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Politics & Government

Is ranked-choice voting too complicated? Utah lawmakers may let cities experiment with approval voting, too

An illustration of several hands putting paper ballots into the election box.
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“We don't want to be put in a position where we are explaining why this candidate dropped out when it looked like they were ahead,” Davis County Clerk/Auditor Curtis Koch said about ranked-choice voting. “That's not a clean, easy order process to explain to voters.”

Utah state lawmakers may add approval voting to a pilot program for municipal elections. Right now, cities are only allowed to try out ranked-choice voting — which lets voters choose candidates in order of preference. If no one gets a majority of votes, the person with the fewest is eliminated. The process continues until there’s a winner.

With approval voting, people mark which candidates they’d be OK with being elected. The candidate that receives the most votes wins.

Davis County Clerk/Auditor Curtis Koch said that method is a lot simpler and that’s particularly important in a time when there’s so much skepticism about election security.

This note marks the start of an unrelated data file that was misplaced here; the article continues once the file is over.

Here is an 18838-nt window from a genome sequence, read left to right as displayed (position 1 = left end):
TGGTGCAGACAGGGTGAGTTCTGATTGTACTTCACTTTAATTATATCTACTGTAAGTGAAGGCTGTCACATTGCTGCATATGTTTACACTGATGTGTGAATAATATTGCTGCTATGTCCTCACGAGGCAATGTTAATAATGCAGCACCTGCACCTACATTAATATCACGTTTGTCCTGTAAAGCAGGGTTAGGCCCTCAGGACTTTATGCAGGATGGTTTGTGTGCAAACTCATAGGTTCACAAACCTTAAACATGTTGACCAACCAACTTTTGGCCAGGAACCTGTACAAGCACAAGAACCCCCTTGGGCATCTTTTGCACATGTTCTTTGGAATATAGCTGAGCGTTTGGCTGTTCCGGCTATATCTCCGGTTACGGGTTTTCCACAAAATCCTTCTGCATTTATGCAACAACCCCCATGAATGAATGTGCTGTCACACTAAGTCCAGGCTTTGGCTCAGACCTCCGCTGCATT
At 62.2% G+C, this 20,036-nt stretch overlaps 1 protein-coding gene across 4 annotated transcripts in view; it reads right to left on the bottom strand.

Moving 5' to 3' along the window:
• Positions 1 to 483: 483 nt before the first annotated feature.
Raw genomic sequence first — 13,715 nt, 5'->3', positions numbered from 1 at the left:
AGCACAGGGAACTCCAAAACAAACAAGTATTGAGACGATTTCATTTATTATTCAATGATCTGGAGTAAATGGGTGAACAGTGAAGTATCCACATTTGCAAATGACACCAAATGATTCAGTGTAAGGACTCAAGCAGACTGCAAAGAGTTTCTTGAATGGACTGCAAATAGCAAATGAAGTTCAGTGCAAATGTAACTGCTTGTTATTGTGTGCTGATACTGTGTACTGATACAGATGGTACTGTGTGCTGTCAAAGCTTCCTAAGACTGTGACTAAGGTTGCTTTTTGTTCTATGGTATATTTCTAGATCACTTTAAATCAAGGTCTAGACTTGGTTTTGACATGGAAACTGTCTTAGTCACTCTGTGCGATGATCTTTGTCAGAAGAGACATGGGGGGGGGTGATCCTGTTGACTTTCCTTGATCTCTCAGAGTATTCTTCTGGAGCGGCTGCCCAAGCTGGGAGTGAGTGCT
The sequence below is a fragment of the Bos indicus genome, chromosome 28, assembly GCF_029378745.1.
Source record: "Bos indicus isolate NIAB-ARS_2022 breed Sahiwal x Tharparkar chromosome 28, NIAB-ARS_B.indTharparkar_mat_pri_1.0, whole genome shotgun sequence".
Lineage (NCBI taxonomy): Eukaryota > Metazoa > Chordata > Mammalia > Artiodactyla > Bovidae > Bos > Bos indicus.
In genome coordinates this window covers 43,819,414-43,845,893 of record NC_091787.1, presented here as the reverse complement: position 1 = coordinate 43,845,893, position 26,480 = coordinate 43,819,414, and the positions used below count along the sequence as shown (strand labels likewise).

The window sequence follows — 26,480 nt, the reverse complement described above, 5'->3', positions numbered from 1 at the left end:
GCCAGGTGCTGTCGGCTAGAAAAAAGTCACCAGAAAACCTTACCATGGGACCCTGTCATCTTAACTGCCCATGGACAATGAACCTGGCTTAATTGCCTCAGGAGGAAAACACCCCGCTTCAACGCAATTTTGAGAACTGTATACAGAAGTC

“We don't want to be put in a position where we are explaining why this candidate dropped out when it looked like they were ahead,” Koch said about ranked-choice voting. “That's not a clean, easy order process to explain to voters.”

But lawmakers are still hesitant to move forward with approval voting before they know how ranked-choice voting plays out this year. Twenty-three cities have signed up to try it.

A state legislative committee has been discussing the issue for months now.

“Any process that you put out there — you've always got to be evaluating whether or not it has trust and confidence, what's the experience of the voter, how they feel about it?” said Sen. Ann Millner, R-Ogden, who’s on the committee.

Millner said they could have time to review that information by the start of the General Session in January.

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